The new Mad Max film is now one step closer to becoming a reality:
BRITISH actor Tom Hardy is expected to step into Mel Gibson’s lead role in the new Mad Max film.
Hardy, a 31-year-old rising star who recently won acclaim for a UK television production of Wuthering Heights, will star opposite Oscar winner Charlize Theron in the new movie, Mad Max: Fury Road, the Sunday Express reported.
British Film Magazine editor Terence Doyle told the newspaper: “It’s a major coup for Tom, cementing his status as one of our biggest emerging stars.”
“He’s a very versatile actor who is convincingly tough and macho but also hugely sensitive and subtle.”
A film insider said filming would start in Australia next year.
The new project comes 25 years after the third movie in the series, Mad Max Beyond Thunderdome, which co-starred Tina Turner. [AAP]
I don’t know much about Tom Hardy, but he is going to have some big shoes to fill being the next Mad Max. I can’t wait to see the show though.
The latest issue of Australian Geographic is out and was a great read as usual. The cover story this issue is about the great variety of butterflies located on the Cape York Peninsula:
CAPE YORK Peninsula’s Iron Range National Park (NP), which encloses the country’s largest wedge of lowland tropical rainforest, is a confounding place to go chasing butterflies. To be sure, the butterfly diversity here, midway between Cairns and New Guinea, far outstrips and outshines that of any other slice of Australia – more than half of the country’s species occur here, and many nowhere else. But the distractions are no less dazzling.
One hot and heavy day last December, at the height of the build-up to the Wet, I joined a pair of dedicated butterfly hounds in a small clearing on a bank of Gordon Creek, a tributary of the Claudie River. Naturalists Peter Valentine and Steve Johnson had been coming here almost every year since 1976. They’re butterfly “twitchers” – of Australia’s 400 or so butterfly species, they’d tracked down and collected nearly every one – but they’re much more than that. As well as netting and preserving butterflies for identification purposes, they like to nut out life histories and conservation needs, often from scratch. This necessarily involves finding and fitting together the various pieces of the metamorphosis puzzle – matching caterpillars with butterflies by identifying food plants, detecting eggs, hatching them into larvae, watching them pupate and documenting the butterflies’ short but glorious bursts of reproductive life.
Still, come daybreak at Gordon Creek I awoke to a din of a different order. Rapturous coos, peals, squeals, whistles, staccato gasps and myriad other siren calls, testament to a forest teeming with yellow-billed kingfishers, red-bellied pittas, trumpet manucodes and magnificent riflebirds. A white-faced robin clung curiously to a nearby tree. A superb fruit-dove sat on its flimsy nest at chest height and only 20 m away. Beyond it, eclectus parrots flew in and out of a hubcap-sized hole in a tree, caaark-ing like crows with megaphones, while a cuscus – a 75 cm long tree-dwelling mammal – mooched about in the canopy. [Australian Geographic]
This story of Queensland’s amazing butterflies is just another example of the great biodiversity of the Cape York Peninsula that also includes the Hercules Moth which if people didn’t know better would think was a butterfly.
I guess Nicole Kidman has to do something to get British people to watch her new movie, Australia:
NICOLE Kidman has braved the London cold in a white see-through dress on the red carpet for the premiere of Australia.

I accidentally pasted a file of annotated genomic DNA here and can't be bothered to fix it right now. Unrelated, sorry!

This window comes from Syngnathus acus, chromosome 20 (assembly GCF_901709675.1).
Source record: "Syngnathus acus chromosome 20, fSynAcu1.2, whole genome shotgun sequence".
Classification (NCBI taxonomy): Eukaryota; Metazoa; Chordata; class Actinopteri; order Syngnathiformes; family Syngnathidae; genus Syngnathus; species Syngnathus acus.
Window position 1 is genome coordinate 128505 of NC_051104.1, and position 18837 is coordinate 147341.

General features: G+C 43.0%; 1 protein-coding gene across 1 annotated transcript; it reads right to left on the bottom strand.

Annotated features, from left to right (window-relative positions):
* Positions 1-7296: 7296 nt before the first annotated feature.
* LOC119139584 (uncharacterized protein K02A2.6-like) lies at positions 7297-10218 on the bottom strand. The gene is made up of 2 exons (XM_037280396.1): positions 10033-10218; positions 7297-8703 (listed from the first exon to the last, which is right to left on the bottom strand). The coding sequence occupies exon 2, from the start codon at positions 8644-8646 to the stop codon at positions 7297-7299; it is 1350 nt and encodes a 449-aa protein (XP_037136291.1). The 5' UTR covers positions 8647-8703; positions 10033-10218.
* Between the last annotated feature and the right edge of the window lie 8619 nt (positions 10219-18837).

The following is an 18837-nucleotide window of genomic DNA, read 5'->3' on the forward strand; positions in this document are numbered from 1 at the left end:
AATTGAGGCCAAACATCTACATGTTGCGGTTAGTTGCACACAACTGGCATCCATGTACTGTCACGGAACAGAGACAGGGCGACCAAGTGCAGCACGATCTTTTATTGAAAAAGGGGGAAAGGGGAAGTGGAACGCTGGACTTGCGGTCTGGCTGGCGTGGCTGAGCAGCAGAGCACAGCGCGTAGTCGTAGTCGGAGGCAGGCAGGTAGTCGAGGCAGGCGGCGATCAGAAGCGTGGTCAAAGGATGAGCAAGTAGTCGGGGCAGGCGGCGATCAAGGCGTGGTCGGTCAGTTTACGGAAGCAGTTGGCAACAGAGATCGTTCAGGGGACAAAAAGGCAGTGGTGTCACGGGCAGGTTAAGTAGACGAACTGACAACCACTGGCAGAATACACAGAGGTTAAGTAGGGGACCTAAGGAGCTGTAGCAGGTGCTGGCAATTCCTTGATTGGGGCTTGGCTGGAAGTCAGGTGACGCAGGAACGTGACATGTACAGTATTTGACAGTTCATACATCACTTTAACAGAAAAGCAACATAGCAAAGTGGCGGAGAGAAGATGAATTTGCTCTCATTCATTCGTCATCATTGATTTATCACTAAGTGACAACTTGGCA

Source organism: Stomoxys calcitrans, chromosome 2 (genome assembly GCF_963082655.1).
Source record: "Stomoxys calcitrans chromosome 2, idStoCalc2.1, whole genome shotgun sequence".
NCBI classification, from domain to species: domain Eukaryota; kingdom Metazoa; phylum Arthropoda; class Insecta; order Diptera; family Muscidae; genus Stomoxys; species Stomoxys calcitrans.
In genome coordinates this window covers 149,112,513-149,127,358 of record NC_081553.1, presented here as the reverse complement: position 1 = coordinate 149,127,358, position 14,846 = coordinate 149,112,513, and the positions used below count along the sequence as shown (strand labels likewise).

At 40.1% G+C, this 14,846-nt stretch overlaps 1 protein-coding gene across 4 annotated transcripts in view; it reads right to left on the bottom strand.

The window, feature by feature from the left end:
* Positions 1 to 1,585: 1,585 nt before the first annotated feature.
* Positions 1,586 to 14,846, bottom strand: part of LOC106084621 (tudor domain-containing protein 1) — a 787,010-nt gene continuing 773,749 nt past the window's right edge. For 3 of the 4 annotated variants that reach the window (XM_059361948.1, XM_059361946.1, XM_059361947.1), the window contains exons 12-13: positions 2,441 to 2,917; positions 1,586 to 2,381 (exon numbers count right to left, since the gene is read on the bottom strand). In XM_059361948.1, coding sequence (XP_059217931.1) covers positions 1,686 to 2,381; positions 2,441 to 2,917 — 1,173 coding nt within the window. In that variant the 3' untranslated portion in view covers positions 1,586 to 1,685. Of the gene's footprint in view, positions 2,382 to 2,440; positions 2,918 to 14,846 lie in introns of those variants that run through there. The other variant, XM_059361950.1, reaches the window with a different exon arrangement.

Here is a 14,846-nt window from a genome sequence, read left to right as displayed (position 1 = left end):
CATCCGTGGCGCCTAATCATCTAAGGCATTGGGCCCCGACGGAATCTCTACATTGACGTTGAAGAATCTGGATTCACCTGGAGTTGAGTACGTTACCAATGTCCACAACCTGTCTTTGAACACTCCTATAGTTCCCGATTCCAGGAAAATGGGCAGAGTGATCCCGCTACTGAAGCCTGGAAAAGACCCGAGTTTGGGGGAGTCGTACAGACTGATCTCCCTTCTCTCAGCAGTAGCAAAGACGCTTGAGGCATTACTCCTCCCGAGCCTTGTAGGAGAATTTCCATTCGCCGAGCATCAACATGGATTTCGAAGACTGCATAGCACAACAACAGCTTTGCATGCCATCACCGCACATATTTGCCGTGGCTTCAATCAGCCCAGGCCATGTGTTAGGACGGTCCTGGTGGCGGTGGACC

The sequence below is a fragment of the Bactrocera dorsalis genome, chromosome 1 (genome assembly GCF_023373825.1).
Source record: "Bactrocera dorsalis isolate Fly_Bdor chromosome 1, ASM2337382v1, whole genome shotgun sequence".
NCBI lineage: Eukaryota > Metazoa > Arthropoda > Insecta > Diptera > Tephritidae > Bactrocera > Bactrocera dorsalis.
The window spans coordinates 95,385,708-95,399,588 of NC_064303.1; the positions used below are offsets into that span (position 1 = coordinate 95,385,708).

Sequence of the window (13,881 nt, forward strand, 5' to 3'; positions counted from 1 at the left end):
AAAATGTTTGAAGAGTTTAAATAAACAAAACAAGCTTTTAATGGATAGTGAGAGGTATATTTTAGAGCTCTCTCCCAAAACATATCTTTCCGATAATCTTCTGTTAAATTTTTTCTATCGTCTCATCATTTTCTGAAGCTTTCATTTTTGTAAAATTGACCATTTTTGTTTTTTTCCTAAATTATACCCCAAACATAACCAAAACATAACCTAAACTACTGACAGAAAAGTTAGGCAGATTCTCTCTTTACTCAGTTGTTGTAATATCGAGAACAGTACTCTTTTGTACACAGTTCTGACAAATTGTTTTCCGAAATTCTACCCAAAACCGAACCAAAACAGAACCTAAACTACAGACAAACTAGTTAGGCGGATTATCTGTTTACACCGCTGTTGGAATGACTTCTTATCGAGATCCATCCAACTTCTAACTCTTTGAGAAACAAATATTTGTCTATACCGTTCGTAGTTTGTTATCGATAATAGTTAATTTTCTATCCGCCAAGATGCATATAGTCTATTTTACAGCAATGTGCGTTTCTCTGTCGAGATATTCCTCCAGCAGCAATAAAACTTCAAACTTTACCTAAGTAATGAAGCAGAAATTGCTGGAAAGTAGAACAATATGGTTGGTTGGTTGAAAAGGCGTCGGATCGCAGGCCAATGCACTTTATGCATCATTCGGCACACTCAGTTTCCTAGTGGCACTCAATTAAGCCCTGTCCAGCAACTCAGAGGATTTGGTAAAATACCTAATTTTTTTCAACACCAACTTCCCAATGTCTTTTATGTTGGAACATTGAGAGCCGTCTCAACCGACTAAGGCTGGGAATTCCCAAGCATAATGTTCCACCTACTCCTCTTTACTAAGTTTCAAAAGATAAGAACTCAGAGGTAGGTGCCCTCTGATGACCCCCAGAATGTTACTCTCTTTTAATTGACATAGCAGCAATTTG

Kidman appeared alongside Hugh Jackman, director, writer and producer Luhrmann, and his wife Catherine Martin. If Kidman was surprised by the flashbulbs catching her out, she shouldn’t have been. Only days before in Spain, the same thing happened to her with camera lights catching her out at the Madrid premiere of Australia.
The film has received mixed reviews, in particular being criticised for offering a stereotyped view of Australia, but Kidman said: “I hope people like it and it makes them fall in love with my country.
“I hope they realise it’s funny and romantic and it’s a popcorn movie.” [Herald-Sun]
No this is not a popcorn movie, in fact it is barely watchable. Yes it was funny at points, but definitely not romantic. Plus I seriously doubt the movie will cause any surge in tourism in Australia. Who wants to go to a country filled with drunk, sweaty, racist people in need of a shower? That is the way the movie makes Australians look.
They weren’t kidding when they said she was wearing a see through dress:
Here is Kidman with co-star Hugh Jackman:
Hugh Jackman was recently seen on the popular American TV program the view passing off false history about his country further tarnishing the image of Australians abroad. Anyone from the UK reading this I would save this one for a DVD rental because the only thing that could save this movie would be if Nicole Kidman was wearing a see through dress throughout the movie, which unfortunately she isn’t.
The host of one of my favorite TV shows appears to have actually met his match in Antarctica:
Adventurer and TV show host Bear Grylls injured his shoulder in Antarctica during an expedition to raise money for an international charity, the Discovery Channel said Sunday.
Grylls was injured Friday night after falling during the expedition, which was not for the Discovery Channel, according to the network’s statement.
The statement said that Grylls is returning to the UK to receive medical attention.
“Once he sees a doctor, we will have a better sense of the level of seriousness of his shoulder injury and the recovery time needed to get him back to his full physical activity,” according to the statement.
Grylls, 34, is the host of Discovery’s “Man vs. Wild” in which he demonstrates extreme measures — including eating snakes and insects — used to survive in harsh environmental conditions.
In his blog, Grylls said the aim of his expedition in Antarctica — sponsored by Ethanol Venture — is “to promote alternative energies and their potential.” [CNN]
For those that watch his show, he has had plenty of close calls but it appears Antarctica at least for now has got the better of this survival show host.